It was difficult to say goodbye to Chiang Mai, our temporary home for the past 2 months. But it was that time again to pack up our belongings and move on to Bangkok – our last destination in Asia.
We boarded an early morning train from Chiang Mai; it took around 12 hours to reach the Thai capital. Foreseeing that this was our last mode of transportation, we were welcomed by a constant stream of cockroaches feeding through the train walls, the toilet ‘aromas’ were enough to make the sturdiest of souls shed a tear, and the food served at lunch lingered an after scent of microwaved mackerel and over boiled eggs in the air.
It’s safe to say that we were itching (literally) to get off this train, and come 21:30 when the train eventually arrived we evacuated out of there as quick as our legs could carry us.
Just a week before our arrival one of Bangkok’s popular shrines (Erawan shrine) had been the subject of a targeted deadly attack. This devastating event left both the nation and visitors shocked, unable to comprehend why this atrocity occurred. Needless to say we were distraught to hear about this before our arrival, however from experience we’ve come to realise that no country is ever immune to threats, terror attacks or deadly viruses.
As a result of recent events there was a huge increase in security presence, and bag checks were present in shopping malls and transport hubs. Although these procedures tried to enforce a level of safety, there was still a sombre presence in the atmosphere which understandably, will take time to heal.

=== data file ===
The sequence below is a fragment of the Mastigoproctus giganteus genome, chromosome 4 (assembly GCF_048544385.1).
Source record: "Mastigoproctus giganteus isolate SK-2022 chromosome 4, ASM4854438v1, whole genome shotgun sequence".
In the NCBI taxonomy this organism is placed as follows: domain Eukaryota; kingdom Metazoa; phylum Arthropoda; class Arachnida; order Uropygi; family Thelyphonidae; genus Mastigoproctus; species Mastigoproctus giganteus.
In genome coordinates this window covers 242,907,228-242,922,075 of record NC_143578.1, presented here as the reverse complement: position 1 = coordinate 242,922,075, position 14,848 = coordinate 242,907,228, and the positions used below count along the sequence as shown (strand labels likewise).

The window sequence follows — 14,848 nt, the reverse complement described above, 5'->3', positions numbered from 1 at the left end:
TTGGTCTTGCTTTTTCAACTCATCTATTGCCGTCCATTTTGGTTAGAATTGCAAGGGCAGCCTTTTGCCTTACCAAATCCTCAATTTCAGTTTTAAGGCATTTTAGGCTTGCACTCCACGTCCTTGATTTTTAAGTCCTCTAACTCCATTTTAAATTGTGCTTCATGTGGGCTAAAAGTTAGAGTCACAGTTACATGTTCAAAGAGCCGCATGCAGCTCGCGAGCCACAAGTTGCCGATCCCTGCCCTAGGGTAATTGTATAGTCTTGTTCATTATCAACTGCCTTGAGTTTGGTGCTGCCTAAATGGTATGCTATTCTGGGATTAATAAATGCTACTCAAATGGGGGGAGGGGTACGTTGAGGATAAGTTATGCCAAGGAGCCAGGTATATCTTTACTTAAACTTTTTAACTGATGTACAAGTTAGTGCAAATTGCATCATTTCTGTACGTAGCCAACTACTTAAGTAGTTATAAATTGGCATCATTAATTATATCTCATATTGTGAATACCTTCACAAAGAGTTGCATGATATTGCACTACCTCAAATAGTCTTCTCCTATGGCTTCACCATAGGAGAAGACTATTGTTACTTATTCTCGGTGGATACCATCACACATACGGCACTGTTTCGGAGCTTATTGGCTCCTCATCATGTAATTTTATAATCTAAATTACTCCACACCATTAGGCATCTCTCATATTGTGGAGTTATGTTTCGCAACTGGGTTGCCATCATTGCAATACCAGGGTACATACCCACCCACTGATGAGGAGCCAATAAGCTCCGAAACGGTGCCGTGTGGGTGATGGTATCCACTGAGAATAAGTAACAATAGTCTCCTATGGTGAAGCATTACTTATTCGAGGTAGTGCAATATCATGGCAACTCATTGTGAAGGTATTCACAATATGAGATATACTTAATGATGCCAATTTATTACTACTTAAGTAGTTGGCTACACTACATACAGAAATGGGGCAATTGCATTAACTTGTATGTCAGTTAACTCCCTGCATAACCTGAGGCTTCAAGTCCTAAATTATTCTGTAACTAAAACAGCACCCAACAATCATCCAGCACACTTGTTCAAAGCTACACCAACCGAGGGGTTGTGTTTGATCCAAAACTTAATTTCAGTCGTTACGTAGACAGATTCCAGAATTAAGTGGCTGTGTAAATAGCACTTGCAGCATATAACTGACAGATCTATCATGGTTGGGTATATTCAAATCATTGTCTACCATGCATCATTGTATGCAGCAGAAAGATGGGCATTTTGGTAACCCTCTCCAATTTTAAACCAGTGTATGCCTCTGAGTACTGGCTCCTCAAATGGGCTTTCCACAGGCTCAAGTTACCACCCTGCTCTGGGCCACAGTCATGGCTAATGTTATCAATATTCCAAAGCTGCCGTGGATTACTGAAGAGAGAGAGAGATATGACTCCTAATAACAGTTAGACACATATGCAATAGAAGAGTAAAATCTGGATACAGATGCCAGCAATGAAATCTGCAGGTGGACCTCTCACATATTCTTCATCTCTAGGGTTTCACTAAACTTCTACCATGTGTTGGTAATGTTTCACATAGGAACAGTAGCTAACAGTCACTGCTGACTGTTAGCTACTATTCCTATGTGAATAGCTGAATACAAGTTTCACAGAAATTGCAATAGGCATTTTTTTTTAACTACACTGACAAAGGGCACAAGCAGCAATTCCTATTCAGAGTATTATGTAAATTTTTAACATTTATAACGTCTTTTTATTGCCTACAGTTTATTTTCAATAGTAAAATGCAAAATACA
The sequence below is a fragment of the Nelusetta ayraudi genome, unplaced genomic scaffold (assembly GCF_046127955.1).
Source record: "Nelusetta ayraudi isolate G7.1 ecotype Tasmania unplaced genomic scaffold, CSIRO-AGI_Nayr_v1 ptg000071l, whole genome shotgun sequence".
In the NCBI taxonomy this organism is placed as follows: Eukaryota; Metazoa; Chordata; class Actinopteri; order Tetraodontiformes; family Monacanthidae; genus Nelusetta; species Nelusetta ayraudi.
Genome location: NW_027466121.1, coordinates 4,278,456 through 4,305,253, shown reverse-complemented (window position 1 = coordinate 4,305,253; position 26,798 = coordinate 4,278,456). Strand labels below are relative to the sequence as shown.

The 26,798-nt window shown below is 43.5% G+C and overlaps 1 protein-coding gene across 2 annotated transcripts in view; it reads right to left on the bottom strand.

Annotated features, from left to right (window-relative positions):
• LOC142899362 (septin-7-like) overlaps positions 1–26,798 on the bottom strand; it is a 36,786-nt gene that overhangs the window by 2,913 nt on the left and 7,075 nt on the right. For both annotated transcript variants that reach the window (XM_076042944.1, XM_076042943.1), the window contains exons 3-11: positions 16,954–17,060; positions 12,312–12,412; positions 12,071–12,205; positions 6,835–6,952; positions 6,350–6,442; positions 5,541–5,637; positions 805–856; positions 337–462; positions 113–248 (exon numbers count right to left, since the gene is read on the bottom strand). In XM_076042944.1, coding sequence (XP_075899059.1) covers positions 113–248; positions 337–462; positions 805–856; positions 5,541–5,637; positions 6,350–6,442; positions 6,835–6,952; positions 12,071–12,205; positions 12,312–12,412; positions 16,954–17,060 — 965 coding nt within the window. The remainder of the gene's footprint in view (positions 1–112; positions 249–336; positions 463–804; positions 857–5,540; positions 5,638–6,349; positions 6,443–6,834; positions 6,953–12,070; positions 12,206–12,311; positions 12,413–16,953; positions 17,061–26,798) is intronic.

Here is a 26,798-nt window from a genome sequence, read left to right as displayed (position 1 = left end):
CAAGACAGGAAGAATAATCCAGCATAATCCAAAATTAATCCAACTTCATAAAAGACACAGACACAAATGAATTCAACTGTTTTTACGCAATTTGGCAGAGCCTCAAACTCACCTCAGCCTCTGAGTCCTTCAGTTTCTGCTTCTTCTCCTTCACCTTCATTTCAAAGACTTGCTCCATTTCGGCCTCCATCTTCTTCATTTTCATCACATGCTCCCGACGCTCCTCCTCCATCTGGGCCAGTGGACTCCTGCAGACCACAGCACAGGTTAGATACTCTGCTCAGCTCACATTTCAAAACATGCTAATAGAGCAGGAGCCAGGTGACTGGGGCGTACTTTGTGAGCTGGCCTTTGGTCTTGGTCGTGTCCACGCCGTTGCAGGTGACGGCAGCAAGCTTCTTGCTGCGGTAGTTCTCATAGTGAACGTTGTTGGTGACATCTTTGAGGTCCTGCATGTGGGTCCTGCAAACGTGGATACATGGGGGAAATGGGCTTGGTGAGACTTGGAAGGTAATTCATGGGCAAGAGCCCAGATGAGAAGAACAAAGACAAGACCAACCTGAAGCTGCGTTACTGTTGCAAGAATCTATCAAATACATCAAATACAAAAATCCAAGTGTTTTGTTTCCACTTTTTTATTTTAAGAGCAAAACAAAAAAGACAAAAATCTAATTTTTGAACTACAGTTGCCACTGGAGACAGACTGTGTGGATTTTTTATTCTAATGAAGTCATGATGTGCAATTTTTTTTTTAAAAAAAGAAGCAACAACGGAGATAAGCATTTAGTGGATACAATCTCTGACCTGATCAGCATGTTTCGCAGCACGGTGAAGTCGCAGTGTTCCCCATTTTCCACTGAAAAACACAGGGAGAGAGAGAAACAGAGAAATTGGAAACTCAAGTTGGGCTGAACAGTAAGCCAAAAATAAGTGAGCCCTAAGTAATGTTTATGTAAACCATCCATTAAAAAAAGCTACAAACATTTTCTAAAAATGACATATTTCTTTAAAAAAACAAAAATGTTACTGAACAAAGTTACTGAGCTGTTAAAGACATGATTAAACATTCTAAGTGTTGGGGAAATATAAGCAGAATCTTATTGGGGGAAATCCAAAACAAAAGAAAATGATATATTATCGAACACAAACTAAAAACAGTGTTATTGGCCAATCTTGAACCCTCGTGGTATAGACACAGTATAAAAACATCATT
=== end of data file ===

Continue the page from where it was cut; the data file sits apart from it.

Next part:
Now we’ve previously visited Bangkok on our travels, and I have to admit I wasn’t a fan of the city for various reasons. However this was our last destination in Asia so I really tried to enjoy our remaining time left here. We ventured around new neighbourhoods, restaurants and coffee shops, but I still felt like something was lacking.
I can’t quite explain why I feel so underwhelmed in Bangkok (in comparison to other major cities that I love – I’m thinking of you Tokyo and HK) but instead of forcing ourselves to go out and ‘enjoy’ doing all these activities, we ended up spending our last few days doing as little as possible – which worked in both our favours!
Now that’s not to say that we did nothing during our time in Bangkok, as did we save our last evening to go to a rooftop bar. Now let me start by saying that there are plenty of rooftop bars in Bangkok, with some charging ridiculous prices for drinks (in return for a decent view, mind you). We kept it simple though and went to the nearest bar within walking distance, which happened to be Red Sky bar.
Having arrived just in time as the sun was setting, we sipped on our happy hour drinks and watched the Eastern horizon set for the last time. I’d like to say that at that very moment I had a ground breaking epiphany, whereby the past year of my life on the road transformed into some sort of internal life changing event But it didn’t.
Because even though this chapter of travelling has come to an end, I don’t feel like the book has closed. It just turns to the next chapter, which will be my return to the UK. At this very moment I don’t feel like this ‘travelling saga’ has gracefully ended in exchange for a more comfortable, or rather stable way of life.
All I can say right now (being mindful an all’) is that I’m grateful to have travelled and experience another way of life, culture and food has. Since the 30th June 2014 it’s been a non stop ride of emotions and memories. I’m glad to be returning to a familiar country to rebalance and plan my next movements, however this won’t be it. Deep down I know that my travel senses will start to tingle, and when they do I’ll be ready for a plan of action!